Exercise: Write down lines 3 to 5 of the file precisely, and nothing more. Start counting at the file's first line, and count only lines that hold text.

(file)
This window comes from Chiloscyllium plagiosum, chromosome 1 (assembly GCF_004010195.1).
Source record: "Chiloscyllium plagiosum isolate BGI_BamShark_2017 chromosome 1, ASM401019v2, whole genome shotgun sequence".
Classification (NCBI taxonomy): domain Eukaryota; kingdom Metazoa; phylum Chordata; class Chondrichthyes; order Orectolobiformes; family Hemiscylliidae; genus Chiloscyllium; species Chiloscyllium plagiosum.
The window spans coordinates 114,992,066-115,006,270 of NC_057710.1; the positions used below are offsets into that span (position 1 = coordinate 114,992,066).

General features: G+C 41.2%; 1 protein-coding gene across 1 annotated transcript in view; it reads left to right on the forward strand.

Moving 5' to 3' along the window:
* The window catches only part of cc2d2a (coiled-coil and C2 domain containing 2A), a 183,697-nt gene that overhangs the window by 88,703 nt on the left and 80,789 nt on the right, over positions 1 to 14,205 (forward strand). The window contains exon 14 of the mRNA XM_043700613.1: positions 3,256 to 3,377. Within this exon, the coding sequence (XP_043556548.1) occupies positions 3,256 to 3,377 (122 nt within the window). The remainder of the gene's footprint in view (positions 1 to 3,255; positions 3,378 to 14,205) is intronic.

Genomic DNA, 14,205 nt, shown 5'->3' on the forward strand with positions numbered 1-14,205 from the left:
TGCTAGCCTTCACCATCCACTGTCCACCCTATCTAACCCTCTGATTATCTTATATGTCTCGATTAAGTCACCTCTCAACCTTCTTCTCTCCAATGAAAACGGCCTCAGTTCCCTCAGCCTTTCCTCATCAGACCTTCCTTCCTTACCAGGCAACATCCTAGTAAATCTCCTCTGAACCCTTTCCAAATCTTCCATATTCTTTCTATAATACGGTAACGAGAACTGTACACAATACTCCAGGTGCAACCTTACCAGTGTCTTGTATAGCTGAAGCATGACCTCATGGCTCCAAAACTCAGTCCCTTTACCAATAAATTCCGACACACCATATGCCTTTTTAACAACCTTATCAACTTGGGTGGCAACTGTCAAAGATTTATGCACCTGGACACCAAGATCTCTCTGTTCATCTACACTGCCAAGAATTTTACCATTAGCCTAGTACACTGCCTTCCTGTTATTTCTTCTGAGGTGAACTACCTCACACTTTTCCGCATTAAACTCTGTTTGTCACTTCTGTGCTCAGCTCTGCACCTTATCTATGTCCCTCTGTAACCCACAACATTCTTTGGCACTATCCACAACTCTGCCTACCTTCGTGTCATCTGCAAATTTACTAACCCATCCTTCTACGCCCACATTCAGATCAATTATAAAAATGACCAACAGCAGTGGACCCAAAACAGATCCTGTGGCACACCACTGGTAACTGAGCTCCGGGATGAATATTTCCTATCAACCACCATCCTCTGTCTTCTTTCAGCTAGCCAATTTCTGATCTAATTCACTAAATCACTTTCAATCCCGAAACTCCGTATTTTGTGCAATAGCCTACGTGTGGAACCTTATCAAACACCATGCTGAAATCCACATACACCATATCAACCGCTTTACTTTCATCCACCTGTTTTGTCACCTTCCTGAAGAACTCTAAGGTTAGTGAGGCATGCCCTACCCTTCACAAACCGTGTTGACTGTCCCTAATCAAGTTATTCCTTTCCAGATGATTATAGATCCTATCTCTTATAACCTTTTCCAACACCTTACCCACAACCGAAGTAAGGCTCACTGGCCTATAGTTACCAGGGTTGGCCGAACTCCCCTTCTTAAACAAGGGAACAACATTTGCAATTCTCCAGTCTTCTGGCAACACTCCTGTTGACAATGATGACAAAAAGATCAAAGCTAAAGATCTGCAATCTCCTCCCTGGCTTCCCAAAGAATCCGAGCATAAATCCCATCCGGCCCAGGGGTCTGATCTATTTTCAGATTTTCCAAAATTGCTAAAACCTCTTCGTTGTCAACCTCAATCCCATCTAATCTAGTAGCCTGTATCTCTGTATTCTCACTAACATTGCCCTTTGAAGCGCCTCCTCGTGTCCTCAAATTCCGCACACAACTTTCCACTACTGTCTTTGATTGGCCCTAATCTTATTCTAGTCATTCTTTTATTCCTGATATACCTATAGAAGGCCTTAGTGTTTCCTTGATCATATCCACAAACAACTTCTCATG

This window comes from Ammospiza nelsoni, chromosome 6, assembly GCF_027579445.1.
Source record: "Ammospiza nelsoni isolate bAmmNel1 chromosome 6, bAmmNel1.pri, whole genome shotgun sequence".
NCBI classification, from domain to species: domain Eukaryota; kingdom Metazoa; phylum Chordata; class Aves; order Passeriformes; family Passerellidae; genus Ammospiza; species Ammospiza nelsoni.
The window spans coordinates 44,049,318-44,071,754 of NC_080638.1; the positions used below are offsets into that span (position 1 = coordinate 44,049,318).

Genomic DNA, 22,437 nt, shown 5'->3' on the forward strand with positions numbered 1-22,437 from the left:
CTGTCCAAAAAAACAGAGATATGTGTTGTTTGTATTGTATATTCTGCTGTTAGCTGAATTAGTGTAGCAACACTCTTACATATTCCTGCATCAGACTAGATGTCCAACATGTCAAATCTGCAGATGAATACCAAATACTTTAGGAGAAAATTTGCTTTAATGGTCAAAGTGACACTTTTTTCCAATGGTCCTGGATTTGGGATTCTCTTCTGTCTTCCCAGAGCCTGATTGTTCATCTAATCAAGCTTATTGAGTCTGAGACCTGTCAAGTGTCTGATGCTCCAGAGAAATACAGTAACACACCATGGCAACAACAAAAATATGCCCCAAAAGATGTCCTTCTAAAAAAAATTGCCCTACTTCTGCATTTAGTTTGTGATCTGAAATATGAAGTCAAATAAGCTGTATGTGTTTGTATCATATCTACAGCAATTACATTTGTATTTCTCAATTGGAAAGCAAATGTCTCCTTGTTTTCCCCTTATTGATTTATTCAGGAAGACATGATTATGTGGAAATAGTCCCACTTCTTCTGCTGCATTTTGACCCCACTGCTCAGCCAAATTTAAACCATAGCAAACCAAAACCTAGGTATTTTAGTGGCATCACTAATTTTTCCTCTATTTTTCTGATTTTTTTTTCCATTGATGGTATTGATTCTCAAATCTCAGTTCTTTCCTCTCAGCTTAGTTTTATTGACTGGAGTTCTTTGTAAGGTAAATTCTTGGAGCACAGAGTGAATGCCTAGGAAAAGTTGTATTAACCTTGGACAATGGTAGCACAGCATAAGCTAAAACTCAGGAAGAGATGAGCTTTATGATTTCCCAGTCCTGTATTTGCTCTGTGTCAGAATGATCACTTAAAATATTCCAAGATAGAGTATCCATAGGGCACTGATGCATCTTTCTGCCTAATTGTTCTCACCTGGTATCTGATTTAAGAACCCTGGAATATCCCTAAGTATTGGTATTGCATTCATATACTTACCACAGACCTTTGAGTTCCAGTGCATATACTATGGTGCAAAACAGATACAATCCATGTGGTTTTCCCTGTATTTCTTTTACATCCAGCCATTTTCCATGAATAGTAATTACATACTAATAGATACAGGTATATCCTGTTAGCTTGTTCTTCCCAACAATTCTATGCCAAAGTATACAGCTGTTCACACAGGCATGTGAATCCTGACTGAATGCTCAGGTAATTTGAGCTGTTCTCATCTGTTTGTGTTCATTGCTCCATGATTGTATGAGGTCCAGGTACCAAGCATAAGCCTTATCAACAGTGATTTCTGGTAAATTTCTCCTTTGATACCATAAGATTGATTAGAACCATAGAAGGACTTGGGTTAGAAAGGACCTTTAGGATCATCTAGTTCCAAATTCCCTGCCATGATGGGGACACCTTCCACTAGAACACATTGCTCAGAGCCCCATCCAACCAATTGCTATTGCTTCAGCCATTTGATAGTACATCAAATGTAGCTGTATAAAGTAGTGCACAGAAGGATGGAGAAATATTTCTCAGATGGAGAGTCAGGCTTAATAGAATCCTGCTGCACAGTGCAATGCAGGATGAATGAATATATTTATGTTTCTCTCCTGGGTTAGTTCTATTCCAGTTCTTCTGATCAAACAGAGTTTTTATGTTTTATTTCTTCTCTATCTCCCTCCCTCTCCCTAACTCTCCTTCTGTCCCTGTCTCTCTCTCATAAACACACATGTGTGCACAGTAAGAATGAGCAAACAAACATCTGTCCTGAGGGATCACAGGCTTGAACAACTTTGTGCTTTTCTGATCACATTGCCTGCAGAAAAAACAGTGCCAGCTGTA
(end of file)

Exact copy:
Classification (NCBI taxonomy): domain Eukaryota; kingdom Metazoa; phylum Chordata; class Chondrichthyes; order Orectolobiformes; family Hemiscylliidae; genus Chiloscyllium; species Chiloscyllium plagiosum.
The window spans coordinates 114,992,066-115,006,270 of NC_057710.1; the positions used below are offsets into that span (position 1 = coordinate 114,992,066).

General features: G+C 41.2%; 1 protein-coding gene across 1 annotated transcript in view; it reads left to right on the forward strand.